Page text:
Oskarjeva Burma in Mianmar
But that's all shove be'ind me -- long ago an' fur away, An' there ain't no 'busses runnin' from the Bank to Mandalay; An' I'm learnin' 'ere in London what the ten-year soldier tells: »If you've 'eard the East a-callin', you won't never 'eed naught else.« No! you won't 'eed nothin' else But them spicy garlic smells, An' the sunshine an' the palm-trees an' the tinkly temple-bells; On the road to Mandalay . . . I am sick o' wastin' leather on these gritty pavin'-stones, An' the blasted Henglish drizzle wakes the fever in my bones; Tho' I walks with fifty 'ousemaids outer Chelsea to the Strand, An' they talks a lot o' lovin', but wot do they understand?
Beefy face an' grubby 'and -- Law! wot do they understand? I've a neater, sweeter maiden in a cleaner, greener land! On the road to Mandalay . . .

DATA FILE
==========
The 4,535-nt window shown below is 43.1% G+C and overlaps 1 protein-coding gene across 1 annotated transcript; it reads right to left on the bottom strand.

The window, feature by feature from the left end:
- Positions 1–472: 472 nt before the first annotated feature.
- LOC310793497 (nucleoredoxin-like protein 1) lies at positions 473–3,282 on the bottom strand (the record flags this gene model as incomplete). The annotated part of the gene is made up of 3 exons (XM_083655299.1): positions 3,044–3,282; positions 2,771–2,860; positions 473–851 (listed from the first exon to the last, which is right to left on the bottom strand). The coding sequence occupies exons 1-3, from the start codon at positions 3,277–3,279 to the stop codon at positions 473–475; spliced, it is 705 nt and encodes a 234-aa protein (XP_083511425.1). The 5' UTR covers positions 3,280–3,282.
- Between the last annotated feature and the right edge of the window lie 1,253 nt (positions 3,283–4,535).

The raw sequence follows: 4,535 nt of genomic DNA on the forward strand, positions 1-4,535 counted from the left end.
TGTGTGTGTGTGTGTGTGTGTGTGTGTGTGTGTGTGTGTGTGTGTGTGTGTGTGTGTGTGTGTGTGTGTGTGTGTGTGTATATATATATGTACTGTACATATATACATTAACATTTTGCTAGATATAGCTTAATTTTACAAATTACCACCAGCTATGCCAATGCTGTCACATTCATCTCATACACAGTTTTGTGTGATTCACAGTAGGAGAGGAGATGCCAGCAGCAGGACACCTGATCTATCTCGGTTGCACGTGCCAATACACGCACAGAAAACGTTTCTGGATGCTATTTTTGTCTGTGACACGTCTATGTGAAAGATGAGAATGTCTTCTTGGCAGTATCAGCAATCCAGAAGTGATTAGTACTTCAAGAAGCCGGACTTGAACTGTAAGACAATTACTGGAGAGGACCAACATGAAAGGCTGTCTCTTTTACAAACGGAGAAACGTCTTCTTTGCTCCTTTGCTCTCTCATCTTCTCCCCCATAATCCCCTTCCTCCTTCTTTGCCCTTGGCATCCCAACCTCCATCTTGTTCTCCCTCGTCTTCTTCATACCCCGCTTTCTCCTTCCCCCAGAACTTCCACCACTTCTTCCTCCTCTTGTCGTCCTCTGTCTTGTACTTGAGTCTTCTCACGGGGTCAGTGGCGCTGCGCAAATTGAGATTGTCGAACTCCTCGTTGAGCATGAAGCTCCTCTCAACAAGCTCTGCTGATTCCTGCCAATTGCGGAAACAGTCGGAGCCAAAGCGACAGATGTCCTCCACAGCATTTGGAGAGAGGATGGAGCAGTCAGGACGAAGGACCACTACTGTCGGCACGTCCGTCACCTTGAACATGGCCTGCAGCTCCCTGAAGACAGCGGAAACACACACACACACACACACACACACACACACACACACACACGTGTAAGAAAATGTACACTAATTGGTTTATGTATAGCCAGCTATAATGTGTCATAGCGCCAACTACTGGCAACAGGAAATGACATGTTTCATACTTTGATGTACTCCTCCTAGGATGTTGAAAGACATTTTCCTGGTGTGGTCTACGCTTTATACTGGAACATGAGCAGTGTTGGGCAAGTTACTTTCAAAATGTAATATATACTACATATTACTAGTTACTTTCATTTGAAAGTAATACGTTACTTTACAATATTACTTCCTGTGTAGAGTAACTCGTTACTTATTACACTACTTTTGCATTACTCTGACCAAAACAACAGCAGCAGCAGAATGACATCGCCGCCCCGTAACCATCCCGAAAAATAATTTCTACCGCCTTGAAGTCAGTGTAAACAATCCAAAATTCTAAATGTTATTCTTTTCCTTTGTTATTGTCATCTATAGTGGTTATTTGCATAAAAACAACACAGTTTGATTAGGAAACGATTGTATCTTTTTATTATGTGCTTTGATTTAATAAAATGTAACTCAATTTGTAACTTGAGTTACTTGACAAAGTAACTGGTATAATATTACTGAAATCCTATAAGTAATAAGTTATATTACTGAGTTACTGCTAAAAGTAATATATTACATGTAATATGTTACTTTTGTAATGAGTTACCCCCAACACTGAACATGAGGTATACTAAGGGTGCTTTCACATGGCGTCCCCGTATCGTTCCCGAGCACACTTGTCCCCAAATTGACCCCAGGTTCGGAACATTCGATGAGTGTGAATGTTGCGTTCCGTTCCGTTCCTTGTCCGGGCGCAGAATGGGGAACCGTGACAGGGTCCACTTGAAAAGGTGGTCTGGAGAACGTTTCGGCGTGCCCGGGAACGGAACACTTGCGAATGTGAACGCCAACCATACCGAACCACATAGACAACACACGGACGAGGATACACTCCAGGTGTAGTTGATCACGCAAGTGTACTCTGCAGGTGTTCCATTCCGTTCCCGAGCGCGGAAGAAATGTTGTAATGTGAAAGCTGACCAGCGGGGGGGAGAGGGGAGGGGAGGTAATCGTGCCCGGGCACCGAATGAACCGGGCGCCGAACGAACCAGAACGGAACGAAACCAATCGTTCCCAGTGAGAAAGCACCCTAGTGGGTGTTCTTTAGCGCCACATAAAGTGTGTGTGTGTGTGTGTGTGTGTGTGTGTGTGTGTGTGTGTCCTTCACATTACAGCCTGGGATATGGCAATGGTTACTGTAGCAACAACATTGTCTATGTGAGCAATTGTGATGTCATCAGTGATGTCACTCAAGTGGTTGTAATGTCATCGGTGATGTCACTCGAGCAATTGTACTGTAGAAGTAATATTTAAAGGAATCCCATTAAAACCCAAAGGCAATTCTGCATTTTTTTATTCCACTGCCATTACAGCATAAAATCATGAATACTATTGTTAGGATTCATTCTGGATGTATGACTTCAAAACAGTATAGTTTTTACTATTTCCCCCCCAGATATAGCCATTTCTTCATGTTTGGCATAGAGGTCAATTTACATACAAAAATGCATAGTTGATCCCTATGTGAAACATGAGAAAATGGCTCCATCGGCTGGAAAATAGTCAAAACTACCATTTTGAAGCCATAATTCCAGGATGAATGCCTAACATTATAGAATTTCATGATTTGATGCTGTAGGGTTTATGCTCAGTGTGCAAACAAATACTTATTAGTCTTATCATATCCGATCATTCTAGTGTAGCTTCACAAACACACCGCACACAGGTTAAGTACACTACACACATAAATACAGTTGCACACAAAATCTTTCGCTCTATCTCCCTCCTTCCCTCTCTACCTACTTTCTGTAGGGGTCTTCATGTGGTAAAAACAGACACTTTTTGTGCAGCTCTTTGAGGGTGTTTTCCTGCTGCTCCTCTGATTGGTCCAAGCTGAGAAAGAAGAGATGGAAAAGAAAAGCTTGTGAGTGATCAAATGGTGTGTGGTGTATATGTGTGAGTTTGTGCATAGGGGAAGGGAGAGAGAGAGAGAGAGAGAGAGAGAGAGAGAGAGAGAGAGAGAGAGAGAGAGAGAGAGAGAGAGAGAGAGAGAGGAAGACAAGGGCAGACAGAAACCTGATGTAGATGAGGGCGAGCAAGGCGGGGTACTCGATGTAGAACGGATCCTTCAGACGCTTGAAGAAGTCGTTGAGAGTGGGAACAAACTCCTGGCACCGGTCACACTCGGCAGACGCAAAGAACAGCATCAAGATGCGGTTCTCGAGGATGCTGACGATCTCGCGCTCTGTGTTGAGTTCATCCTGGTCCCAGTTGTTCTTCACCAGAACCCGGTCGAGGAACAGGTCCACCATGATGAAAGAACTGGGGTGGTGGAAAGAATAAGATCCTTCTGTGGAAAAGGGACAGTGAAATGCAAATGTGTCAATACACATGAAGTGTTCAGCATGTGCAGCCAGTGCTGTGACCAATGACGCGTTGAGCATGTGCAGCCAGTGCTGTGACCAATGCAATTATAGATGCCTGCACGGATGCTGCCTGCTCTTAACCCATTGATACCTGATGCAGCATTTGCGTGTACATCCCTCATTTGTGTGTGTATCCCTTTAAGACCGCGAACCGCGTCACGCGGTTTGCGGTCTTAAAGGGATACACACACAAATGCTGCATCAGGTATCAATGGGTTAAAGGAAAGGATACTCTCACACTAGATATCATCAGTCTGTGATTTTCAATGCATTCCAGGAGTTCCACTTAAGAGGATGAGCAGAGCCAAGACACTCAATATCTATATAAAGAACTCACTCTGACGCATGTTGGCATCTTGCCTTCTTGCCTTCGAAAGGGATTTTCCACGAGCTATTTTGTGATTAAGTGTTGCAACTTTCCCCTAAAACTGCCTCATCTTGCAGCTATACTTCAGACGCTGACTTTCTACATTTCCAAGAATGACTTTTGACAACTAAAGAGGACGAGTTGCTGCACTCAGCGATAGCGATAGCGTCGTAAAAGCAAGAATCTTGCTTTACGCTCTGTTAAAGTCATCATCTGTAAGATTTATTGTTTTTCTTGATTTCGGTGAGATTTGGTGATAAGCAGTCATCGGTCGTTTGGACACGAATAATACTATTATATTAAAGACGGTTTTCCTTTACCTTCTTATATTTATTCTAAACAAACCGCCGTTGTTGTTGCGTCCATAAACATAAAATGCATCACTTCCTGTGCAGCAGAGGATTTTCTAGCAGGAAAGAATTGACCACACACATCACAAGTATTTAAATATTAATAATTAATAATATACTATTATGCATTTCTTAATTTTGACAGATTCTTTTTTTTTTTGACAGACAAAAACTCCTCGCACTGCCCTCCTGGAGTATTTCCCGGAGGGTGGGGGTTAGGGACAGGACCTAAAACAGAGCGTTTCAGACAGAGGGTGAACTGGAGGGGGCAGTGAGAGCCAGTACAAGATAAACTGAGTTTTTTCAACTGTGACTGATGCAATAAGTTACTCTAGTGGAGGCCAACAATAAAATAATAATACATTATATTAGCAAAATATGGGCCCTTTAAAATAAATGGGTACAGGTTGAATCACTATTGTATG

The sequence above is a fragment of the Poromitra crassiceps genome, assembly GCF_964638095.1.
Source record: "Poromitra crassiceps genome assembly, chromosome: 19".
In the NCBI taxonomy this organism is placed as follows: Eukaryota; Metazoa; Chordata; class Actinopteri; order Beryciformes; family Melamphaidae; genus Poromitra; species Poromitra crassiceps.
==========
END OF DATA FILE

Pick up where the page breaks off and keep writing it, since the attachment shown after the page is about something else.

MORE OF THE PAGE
Ship me somewheres east of Suez, where the best is like the worst, Where there aren't no Ten Commandments an' a man can raise a thirst; For the temple-bells are callin', an' it's there that I would be -- By the old Moulmein Pagoda, looking lazy at the sea; On the road to Mandalay, Where the old Flotilla lay, With our sick beneath the awnings when we went to Mandalay! On the road to Mandalay, Where the flyin'-fishes play, An' the dawn comes up like thunder outer China 'crost the Bay!
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